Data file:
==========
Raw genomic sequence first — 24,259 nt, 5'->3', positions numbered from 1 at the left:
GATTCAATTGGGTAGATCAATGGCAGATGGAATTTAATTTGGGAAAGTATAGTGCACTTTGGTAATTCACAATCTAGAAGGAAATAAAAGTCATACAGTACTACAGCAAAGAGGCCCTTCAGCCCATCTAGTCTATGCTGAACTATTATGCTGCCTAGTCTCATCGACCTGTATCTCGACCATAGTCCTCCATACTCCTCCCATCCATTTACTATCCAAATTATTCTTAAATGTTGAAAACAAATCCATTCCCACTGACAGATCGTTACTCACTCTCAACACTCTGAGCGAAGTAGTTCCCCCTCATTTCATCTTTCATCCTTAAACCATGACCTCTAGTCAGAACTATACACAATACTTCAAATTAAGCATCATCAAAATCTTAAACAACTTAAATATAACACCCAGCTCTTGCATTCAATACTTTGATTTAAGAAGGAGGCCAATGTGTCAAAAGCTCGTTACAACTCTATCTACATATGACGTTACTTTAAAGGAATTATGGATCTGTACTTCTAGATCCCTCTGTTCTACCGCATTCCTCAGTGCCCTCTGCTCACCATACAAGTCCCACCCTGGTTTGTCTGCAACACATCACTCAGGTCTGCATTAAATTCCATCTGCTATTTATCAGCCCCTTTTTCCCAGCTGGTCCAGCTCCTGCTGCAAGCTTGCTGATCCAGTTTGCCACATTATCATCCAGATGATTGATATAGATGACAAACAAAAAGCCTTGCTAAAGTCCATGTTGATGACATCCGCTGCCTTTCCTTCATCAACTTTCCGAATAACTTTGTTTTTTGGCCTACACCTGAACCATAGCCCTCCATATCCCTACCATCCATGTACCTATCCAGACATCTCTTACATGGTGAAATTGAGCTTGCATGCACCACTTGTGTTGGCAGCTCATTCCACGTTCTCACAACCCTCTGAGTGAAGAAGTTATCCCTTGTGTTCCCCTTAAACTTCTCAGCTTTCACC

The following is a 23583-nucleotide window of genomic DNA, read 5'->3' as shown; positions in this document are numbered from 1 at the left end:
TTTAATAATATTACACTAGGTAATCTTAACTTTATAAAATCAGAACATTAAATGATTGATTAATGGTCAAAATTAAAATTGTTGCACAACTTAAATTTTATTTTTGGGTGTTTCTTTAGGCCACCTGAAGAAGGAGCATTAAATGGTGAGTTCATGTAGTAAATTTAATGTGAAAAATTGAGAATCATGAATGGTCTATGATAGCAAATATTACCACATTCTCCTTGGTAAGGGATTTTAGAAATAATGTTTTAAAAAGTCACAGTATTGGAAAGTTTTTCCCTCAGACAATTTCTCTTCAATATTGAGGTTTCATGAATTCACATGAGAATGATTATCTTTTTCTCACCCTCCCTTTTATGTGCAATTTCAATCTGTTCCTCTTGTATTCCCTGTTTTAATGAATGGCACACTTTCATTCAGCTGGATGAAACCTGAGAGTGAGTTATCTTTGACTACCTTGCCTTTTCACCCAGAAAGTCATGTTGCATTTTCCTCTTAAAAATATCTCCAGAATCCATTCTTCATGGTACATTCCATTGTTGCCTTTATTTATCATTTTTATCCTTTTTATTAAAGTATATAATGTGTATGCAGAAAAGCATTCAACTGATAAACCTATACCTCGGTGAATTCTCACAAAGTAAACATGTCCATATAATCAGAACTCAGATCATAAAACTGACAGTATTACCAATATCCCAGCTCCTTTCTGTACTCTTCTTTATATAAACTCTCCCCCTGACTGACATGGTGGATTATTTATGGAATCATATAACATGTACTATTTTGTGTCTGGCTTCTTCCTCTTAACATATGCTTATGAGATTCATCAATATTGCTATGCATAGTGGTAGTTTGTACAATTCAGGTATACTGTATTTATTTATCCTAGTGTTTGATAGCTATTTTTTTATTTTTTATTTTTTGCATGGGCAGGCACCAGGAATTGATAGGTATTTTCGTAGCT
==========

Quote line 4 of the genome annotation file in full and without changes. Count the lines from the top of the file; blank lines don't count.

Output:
TTTAATAATATTACACTAGGTAATCTTAACTTTATAAAATCAGAACATTAAATGATTGATTAATGGTCAAAATTAAAATTGTTGCACAACTTAAATTTTATTTTTGGGTGTTTCTTTAGGCCACCTGAAGAAGGAGCATTAAATGGTGAGTTCATGTAGTAAATTTAATGTGAAAAATTGAGAATCATGAATGGTCTATGATAGCAAATATTACCACATTCTCCTTGGTAAGGGATTTTAGAAATAATGTTTTAAAAAGTCACAGTATTGGAAAGTTTTTCCCTCAGACAATTTCTCTTCAATATTGAGGTTTCATGAATTCACATGAGAATGATTATCTTTTTCTCACCCTCCCTTTTATGTGCAATTTCAATCTGTTCCTCTTGTATTCCCTGTTTTAATGAATGGCACACTTTCATTCAGCTGGATGAAACCTGAGAGTGAGTTATCTTTGACTACCTTGCCTTTTCACCCAGAAAGTCATGTTGCATTTTCCTCTTAAAAATATCTCCAGAATCCATTCTTCATGGTACATTCCATTGTTGCCTTTATTTATCATTTTTATCCTTTTTATTAAAGTATATAATGTGTATGCAGAAAAGCATTCAACTGATAAACCTATACCTCGGTGAATTCTCACAAAGTAAACATGTCCATATAATCAGAACTCAGATCATAAAACTGACAGTATTACCAATATCCCAGCTCCTTTCTGTACTCTTCTTTATATAAACTCTCCCCCTGACTGACATGGTGGATTATTTATGGAATCATATAACATGTACTATTTTGTGTCTGGCTTCTTCCTCTTAACATATGCTTATGAGATTCATCAATATTGCTATGCATAGTGGTAGTTTGTACAATTCAGGTATACTGTATTTATTTATCCTAGTGTTTGATAGCTATTTTTTTATTTTTTATTTTTTGCATGGGCAGGCACCAGGAATTGATAGGTATTTTCGTAGCT